m is the weight of your bicycle and any extra gear, also in kg.

The next factor that will undoubtedly slow you down is the friction between your tires and the surface. The smoother the road and the slicker your tires, the less friction you will experience.

The formula for rolling resistance is:

Fr = g * cos(arctan(slope)) * (M + m) * Crr

Where:

Fr is the rolling resistance

g is the gravitational acceleration, equal to 9.80655 m/s²

slope is the slope of the hill, expressed as a percentage (positive for going uphill and negative for going downhill)

M is your weight in kg

m is the weight of your bicycle and any extra gear in kg

Crr is the rolling resistance coefficient

The estimates for the rolling resistance coefficient Crr in our cycling wattage calculator are based on the findings of researchers from the University of Pretoria and the University of Reims Champagne Ardenne:

Surface Type Slick Tires Knobby Tires

Concrete 0.0020 0.0025

Asphalt 0.0050 0.0063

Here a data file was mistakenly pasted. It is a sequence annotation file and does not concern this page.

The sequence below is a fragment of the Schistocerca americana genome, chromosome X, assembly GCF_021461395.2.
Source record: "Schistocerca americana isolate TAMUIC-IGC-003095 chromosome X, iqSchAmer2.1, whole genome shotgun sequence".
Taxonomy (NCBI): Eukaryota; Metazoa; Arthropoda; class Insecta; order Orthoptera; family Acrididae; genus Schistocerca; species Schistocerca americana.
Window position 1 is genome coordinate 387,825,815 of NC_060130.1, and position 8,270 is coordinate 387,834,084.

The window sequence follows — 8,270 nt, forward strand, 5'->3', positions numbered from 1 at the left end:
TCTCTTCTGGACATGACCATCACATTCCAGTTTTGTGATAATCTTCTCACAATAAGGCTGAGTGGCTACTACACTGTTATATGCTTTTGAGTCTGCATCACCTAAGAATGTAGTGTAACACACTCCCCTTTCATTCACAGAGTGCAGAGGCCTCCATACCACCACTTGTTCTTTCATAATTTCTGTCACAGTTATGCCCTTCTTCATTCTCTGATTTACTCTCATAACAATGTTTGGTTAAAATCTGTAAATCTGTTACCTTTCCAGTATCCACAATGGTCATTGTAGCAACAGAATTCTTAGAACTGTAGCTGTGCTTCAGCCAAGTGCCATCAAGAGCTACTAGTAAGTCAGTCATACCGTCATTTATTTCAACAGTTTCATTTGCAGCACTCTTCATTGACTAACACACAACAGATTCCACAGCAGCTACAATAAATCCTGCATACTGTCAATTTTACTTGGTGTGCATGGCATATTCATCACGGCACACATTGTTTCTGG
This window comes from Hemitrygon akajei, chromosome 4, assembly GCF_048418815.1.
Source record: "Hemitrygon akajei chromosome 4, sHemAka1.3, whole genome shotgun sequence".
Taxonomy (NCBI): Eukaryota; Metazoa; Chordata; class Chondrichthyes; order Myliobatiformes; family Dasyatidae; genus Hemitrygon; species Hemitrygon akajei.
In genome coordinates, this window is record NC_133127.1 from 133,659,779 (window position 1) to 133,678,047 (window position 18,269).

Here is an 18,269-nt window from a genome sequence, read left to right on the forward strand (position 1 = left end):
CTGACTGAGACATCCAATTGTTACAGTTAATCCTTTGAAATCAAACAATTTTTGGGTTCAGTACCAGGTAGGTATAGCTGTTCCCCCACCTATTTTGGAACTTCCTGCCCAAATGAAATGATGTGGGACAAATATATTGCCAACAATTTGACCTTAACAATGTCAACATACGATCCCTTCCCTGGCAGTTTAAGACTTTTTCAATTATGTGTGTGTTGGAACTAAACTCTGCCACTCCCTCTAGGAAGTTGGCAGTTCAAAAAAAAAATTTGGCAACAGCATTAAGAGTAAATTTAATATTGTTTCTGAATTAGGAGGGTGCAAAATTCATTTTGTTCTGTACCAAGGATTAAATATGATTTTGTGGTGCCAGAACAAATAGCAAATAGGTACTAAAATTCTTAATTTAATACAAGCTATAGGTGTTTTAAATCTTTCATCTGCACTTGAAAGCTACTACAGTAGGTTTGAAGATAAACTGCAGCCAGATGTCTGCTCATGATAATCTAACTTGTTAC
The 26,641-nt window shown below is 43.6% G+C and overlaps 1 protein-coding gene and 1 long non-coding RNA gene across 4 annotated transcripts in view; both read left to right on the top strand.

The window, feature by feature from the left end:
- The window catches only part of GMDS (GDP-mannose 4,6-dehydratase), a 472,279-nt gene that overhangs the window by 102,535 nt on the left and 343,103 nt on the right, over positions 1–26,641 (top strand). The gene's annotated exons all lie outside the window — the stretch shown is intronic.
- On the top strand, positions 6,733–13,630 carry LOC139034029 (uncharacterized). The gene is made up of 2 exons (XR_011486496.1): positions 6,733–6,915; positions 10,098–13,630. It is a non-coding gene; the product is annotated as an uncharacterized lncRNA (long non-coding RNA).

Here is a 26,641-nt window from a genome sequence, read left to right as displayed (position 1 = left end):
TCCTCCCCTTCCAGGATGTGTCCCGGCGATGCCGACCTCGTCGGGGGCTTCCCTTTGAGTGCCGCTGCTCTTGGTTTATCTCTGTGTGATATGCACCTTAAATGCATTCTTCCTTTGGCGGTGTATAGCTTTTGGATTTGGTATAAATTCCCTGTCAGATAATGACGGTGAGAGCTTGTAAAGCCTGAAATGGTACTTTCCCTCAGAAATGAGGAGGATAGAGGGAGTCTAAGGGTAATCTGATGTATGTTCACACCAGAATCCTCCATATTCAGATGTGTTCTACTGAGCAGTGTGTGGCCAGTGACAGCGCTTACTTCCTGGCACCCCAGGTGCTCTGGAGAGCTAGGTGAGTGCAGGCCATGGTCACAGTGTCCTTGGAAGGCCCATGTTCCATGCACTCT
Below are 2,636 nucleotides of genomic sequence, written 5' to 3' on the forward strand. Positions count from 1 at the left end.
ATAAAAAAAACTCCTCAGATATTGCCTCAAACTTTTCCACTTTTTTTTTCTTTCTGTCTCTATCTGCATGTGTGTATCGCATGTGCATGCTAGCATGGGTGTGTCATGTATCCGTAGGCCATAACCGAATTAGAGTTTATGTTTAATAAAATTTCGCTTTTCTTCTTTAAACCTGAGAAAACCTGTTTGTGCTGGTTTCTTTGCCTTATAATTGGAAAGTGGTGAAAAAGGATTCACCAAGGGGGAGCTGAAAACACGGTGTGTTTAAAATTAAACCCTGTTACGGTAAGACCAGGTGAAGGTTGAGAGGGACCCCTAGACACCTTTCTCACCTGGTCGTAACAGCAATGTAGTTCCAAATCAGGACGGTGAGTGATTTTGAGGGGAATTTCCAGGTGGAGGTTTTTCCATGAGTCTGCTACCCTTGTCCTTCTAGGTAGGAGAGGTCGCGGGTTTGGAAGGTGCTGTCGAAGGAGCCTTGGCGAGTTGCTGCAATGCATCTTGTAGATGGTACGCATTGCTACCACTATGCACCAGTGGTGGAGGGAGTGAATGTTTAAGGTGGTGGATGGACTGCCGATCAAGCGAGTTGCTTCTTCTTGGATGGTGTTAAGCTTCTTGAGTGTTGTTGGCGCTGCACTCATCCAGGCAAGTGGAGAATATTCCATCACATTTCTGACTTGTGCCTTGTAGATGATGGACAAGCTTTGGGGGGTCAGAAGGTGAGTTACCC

Gravel 0.0060 0.0076

Grass 0.0070 0.0089

Off-Road 0.0200 0.0253

Sand 0.0300 0.0380

The third component of the power equation is the aerodynamic drag. It's a force of air resistance. Unlike the previous two components, it's dependent on your speed raised to the second power - the faster you are, the higher the air resistance. It means that the faster you go, the more difficult it is to keep speeding up.

The aerodynamic drag can be calculated according to the formula below:

Fa = 0.5 * Cd * A * ρ * (v + w)²

Where:

Fa is the aerodynamic drag

Cd is the drag coefficient

A is your frontal area

ρ is the air density

v is your speed

w is the wind speed (positive for head wind and negative for tail wind)

It is common to estimate the value of Cd * A instead of determining each of these two separately. We are using the values suggested by Asker E. Jeukendrup in his book "High Performance Cycling":

Position Cd * A

Tops 0.408

Hoods 0.324

Drops 0.307

Aerobars 0.2914

The positions are: